If memory serves that was Douglas Adams theory from the foreword to Hitchhiker's Guide to the Galaxy.

No idea if it was original or not but certainly makes sense. :-)

He also had the idea that about voting to make sure that the wrong lizard didn't get into office. I'm sure he wasn't thinking about any of our honourable members there.

Other alternative is 'The Voter' I think it was called by Isaac Asimov.

One person per electoral cycle talks to a computer which then decides every single elected official.

All depends on the algorithm I suppose.

UK chemicals multinational to build hydrogen 'gigafactory'


Re: "the increasing urgency to decarbonize transportation"

I believe many Greens have already moved on to decrying all forms of personal transport whether hydrocarbo, BEV or Hydrogen on the grounds that the particulate matter from brake dust and tyre wear is equal or worse than the NOx or Co2.

i.e. They've changed the goal posts

Watch a RAID rebuild or go to a Christmas party? Tough choice


Re: Pre-emptive swap

Or says its rebuilt the mirror but actually hasn't so if disk 1 has been replaced and disk 2 then fails bye, bye array.

Looking at you HP Smart Array.

Thankfully caught that when I joined a new company since one of the first things I looked at was firmware versions on servers, RAID controllers etc.

Listed as a critical issue on release notes but nobody had noticed up to that point.


Re: It's got RAID so it can't fail. . .

Similar issue we found in managing some Exchange servers where HPE's preferred architecture had been followed.

Use single SAS disks per group of replicated databases but make each one a logical array within the Smart Array (SA).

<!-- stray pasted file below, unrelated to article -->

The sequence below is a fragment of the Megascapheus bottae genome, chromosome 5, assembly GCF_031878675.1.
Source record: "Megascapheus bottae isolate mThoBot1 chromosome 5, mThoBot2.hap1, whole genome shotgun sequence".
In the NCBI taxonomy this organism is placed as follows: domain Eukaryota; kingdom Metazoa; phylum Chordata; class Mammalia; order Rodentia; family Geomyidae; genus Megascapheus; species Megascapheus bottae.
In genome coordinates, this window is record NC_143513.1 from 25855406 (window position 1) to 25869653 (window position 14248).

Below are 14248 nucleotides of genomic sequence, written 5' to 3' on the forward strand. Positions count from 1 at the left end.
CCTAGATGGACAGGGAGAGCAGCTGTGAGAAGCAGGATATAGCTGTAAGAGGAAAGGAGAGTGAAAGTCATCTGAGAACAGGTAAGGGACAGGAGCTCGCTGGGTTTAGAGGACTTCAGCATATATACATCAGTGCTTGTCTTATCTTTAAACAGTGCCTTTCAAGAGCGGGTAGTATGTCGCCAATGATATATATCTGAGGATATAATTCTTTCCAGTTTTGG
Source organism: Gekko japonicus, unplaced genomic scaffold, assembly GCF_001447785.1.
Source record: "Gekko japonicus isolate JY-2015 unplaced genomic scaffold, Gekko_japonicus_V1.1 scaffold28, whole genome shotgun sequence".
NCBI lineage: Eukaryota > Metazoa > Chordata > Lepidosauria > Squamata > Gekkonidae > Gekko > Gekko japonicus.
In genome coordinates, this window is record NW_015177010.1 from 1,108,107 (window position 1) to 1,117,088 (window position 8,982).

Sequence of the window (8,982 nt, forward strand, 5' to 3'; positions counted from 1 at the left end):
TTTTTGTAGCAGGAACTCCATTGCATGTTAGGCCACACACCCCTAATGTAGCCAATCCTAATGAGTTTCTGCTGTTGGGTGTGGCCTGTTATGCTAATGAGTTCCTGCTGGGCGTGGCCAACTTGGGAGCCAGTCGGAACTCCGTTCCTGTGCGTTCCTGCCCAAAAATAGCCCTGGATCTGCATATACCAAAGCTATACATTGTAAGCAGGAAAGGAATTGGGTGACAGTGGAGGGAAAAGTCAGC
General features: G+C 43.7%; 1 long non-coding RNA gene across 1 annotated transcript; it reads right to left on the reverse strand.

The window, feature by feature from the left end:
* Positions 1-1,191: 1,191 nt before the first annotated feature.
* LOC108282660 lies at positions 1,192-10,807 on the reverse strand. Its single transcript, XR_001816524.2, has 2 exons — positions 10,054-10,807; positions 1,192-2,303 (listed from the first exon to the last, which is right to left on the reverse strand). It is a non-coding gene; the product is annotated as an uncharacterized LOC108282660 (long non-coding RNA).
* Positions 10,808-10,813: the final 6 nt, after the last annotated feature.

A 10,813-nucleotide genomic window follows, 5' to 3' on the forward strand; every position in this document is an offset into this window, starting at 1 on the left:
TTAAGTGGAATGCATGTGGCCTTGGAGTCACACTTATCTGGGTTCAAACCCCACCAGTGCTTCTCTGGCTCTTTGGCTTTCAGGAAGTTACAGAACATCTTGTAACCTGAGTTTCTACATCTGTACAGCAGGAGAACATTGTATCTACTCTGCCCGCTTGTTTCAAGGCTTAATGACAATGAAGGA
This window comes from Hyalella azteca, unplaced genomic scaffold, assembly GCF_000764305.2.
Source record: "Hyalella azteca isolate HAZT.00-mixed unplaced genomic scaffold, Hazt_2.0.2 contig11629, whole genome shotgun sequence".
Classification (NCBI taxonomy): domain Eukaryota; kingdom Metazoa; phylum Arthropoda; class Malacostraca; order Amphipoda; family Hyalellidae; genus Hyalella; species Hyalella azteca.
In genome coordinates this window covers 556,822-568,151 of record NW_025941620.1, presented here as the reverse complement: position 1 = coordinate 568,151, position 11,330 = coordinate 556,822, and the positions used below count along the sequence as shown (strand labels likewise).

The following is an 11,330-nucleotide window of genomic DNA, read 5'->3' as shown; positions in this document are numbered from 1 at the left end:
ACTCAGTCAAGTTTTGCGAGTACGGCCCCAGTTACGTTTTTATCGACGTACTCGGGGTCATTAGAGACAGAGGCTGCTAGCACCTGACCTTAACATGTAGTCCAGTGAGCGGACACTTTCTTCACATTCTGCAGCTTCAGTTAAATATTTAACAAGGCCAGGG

Ok, fine. Whatever.

Problem being that for some reason if Windows starts showing errors on the disk, i.e. unable to read file, bad sector etc. it does NOT get flagged up by the Smart Array as a predictive failure or failed disk.

So if your Wintel guys aren't specifically monitoring for the correct NTFS event log ID's you'll be blissfully unaware of the issue. There is a Smart Array event generated saying couldn't provide the file to Windows but SA doesn't class it as anything it cares about so does nothing.

Back since the IDE days seeing a bad sector on disk means there have already been multiple failures and spare good sectors have been mapped in until they've run out. Replace disk immediately if you see that.

Getting that syncing feeling after an Exchange restore


Did a new motherboard not often need a new HAL?

Don't think changing the HAL was supported without a rebuild.

But then again there wasn't any way to convert a domain controller to a member server either but there was a lovely piece of software called UPromote that could do it.

Completely unsupportable by MS but solved a problem so all good.

Teeth marks yield clue to widespread internet outage in Canada


Re: Emergency credit?

Presumably no-one has the manual card entry devices these days as a fallback.

They were fun when I was a petrol cashier with massive queues on a Saturday afternoon. :-(

I think some people damaged the magnetic strip on purpose so it would take a few extra days for payment to be requested from their card each time.


Microsoft delays next Exchange Server release to 2025


Re: Yah! Exchange 2019 is now supported on Server 2022 !

Even now it is supported they are wary of Exchange 2019 on Server 2022.